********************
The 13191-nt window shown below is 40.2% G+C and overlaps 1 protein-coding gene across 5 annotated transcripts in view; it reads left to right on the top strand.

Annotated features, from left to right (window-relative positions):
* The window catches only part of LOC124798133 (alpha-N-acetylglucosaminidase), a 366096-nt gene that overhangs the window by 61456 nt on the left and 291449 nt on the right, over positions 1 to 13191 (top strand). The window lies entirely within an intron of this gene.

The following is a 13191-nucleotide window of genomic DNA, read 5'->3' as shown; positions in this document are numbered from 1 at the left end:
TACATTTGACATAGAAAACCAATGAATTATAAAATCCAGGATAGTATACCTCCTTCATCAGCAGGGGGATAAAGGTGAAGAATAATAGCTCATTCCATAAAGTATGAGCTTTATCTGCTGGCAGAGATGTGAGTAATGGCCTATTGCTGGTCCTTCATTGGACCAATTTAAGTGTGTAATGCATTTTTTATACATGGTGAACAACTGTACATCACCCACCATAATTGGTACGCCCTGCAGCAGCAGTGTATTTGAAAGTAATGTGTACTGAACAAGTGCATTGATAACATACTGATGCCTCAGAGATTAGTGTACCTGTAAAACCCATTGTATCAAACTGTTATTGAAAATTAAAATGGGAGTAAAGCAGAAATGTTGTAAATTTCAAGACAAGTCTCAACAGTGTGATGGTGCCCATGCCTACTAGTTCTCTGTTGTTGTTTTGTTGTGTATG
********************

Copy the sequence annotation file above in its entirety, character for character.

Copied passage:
The 13191-nt window shown below is 40.2% G+C and overlaps 1 protein-coding gene across 5 annotated transcripts in view; it reads left to right on the top strand.

Annotated features, from left to right (window-relative positions):
* The window catches only part of LOC124798133 (alpha-N-acetylglucosaminidase), a 366096-nt gene that overhangs the window by 61456 nt on the left and 291449 nt on the right, over positions 1 to 13191 (top strand). The window lies entirely within an intron of this gene.

The following is a 13191-nucleotide window of genomic DNA, read 5'->3' as shown; positions in this document are numbered from 1 at the left end:
TACATTTGACATAGAAAACCAATGAATTATAAAATCCAGGATAGTATACCTCCTTCATCAGCAGGGGGATAAAGGTGAAGAATAATAGCTCATTCCATAAAGTATGAGCTTTATCTGCTGGCAGAGATGTGAGTAATGGCCTATTGCTGGTCCTTCATTGGACCAATTTAAGTGTGTAATGCATTTTTTATACATGGTGAACAACTGTACATCACCCACCATAATTGGTACGCCCTGCAGCAGCAGTGTATTTGAAAGTAATGTGTACTGAACAAGTGCATTGATAACATACTGATGCCTCAGAGATTAGTGTACCTGTAAAACCCATTGTATCAAACTGTTATTGAAAATTAAAATGGGAGTAAAGCAGAAATGTTGTAAATTTCAAGACAAGTCTCAACAGTGTGATGGTGCCCATGCCTACTAGTTCTCTGTTGTTGTTTTGTTGTGTATG